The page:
Wonderland Trail Loop, Mt. Rainier National Park, Washington

Sierra Club Outings Trip # 14116A, Backpack

Highlights

  • Circle the great mountain of the Northwest on a world-class loop hike
  • Pass through every life zone of the national park
  • Enjoy food caches that lighten your pack

Includes

  • Delicious vegetarian-friendly meals
  • Two experienced leaders
  • Group cooking equipment

Details

DatesSep 1–11, 2014
Price$795
Deposit$100
Capacity10
Difficulty5 (out of 5)
StaffBill Gifford

Trip Overview

The Trip

Come and join Shelly and Bill to hike the Wonderland Trail all the way around Mount Rainier, passing from old-growth forests in the valleys to high passes to miles of alpine meadows. We will pass lakes, waterfalls, and glaciers as we travel through every life zone of the park.  Wonderland Trail it is called and wonderland it truly is. To quote Ira Spring and Harvey Manning, “...the Wonderland Trail is to a hiker—the experience of a lifetime.”  The leaders have hiked this loop before and now invite you to join as they do it for the second time as a Sierra Club trip.  If you love the mountains and want to experience the scenic wonders of the Wonderland, and if you’re up to hiking 93 miles with 25,000 feet of elevation gain and loss, then this is the trip for you.

Two food caches will help to lighten our loads; we won’t need to carry more than a couple of days' worth of food at a time. Bear poles or lockers at every camp mean we won’t need to carry bear canisters. The Park Service maintains the trails to a high standard. Our highest elevation on the trail will be 6,800 feet. These things will make the trip easier and help to offset the mileage and elevation gain, but this is a trip for fit and experienced backpackers. If you have any questions at all -- about the trip, your experience, your conditioning -- please contact Bill. He loves to talk about hiking and would be happy to talk to you. 

We will meet on Monday, September 1 (Labor Day), at Cougar Rock campground in Mount Rainier National Park. We will get acquainted, have dinner, and spend the night here. On Tuesday morning we will leave our camp set up at the campground (someone will be there to keep an eye on it) and we will drive our cars to Box Canyon.  We will leave the cars there and hike (day packs only) back to Cougar Rock to camp another night. Wednesday will be our hardest day as we hike on, now with backpacks, to camp at South Puyallup River. We will continue on around the mountain, camping at Golden Lakes, Mowich Lake (layover day) and Mystic Lake, before arriving at White River campground. From White River we will continue along the trail to camps at Summerland and Indian Bar, then close the circle and end our trip back at Box Canyon. Our trail camps will all be at reserved group sites, two of them at shelters.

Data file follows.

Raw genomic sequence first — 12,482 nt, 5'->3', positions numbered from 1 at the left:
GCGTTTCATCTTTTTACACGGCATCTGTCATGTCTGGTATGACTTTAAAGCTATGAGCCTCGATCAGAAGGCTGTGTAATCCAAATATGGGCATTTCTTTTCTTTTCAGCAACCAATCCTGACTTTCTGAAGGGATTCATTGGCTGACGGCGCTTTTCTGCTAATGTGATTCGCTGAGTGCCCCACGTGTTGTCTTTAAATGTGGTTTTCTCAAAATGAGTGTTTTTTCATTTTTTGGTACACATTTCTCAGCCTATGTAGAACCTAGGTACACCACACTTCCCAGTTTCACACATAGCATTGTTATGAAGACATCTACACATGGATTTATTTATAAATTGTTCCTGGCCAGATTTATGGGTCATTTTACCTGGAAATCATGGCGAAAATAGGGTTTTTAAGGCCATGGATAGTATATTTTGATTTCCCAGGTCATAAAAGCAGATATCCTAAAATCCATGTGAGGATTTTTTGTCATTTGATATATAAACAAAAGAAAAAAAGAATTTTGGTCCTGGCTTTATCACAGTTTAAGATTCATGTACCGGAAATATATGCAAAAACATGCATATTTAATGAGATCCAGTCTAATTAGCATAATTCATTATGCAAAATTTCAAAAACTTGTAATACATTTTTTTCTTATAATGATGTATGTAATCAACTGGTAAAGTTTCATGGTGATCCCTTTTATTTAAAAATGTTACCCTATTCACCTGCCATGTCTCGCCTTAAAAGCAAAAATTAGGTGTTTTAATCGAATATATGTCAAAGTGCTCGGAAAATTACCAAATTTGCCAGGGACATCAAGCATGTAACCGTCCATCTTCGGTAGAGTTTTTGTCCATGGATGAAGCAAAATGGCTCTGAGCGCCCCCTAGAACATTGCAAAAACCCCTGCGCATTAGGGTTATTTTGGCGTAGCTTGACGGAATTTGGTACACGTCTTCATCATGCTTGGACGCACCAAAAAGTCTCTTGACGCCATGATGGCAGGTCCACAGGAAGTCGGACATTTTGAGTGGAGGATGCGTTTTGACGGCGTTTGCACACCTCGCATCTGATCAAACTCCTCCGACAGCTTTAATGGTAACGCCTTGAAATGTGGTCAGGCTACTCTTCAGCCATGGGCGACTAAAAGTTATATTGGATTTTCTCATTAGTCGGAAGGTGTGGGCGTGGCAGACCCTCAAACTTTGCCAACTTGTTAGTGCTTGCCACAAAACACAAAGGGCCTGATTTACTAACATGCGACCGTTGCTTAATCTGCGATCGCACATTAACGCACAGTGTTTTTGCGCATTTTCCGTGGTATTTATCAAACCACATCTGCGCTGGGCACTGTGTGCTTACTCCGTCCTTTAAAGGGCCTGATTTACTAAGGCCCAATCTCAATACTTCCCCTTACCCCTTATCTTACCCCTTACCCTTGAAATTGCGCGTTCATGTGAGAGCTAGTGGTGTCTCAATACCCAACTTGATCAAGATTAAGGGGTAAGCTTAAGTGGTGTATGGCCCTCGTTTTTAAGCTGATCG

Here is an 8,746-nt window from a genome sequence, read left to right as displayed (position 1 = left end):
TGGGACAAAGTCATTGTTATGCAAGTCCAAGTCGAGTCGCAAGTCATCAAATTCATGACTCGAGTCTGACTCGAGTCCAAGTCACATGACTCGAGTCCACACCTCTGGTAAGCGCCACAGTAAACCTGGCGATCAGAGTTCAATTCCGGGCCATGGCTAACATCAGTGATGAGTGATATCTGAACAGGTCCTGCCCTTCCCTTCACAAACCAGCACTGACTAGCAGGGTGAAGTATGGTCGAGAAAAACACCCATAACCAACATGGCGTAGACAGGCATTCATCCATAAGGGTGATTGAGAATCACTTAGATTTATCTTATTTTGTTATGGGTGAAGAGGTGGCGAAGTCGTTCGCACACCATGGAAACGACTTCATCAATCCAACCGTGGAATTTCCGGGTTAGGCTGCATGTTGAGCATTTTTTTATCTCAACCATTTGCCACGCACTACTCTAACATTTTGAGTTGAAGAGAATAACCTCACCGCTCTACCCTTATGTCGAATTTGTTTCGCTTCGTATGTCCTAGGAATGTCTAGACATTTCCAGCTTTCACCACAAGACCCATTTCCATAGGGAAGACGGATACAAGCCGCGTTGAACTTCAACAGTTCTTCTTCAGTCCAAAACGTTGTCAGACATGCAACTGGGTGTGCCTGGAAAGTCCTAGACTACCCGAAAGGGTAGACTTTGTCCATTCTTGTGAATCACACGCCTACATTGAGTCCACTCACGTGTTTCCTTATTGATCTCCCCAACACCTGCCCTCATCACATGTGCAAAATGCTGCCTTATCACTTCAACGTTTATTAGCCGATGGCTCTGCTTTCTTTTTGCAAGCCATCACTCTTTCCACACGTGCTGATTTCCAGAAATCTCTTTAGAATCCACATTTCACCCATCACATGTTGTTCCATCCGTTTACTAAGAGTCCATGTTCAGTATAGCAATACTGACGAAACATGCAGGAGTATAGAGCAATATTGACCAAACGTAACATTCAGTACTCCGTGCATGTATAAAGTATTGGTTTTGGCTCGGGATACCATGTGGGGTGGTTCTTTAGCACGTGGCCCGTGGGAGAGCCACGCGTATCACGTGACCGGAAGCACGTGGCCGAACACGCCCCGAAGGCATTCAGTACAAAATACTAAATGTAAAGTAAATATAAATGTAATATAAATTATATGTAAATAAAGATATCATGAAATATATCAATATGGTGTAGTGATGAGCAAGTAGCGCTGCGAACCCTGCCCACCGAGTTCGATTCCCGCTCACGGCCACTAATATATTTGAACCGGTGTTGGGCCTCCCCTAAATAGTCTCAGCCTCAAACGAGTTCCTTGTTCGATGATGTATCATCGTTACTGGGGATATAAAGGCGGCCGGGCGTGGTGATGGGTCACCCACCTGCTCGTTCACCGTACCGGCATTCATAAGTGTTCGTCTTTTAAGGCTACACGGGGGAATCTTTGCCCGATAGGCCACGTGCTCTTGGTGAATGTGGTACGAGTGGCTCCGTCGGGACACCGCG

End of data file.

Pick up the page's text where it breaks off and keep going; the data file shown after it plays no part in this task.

Itinerary

Day 1: We will meet at Cougar Rock campground at 5:00 p.m. for dinner, and camp there for the night.

Day 2: Leaving camp set up at Cougar Rock, we'll drive to Box Canyon, leave our cars there, and day hike (11 miles) back to Cougar Rock for another night.

Day 3: We will backpack 14 miles with 4,500 feet elevation gain and 3,100 feet descent over Rampart Ridge and through Indian Henry’s Hunting Ground, dance across the Tahoma Creek suspension bridge, climb to Emerald Park, and descend to South Puyallup camp.

Day 4: We will hike 12 miles past Aurora Lake and Klapatche Park to reach Golden Lakes camp in Sunset Park.

Day 5: We will hike ten miles along the trail, down to the Mowich River, and up to our camp at Mowich Lake, where we will pick up our first food cache.

Day 6: Today is our layover day at Mowich Lake.  The day is yours, whether you choose to relax at camp or join a possible day hike to Spray Park.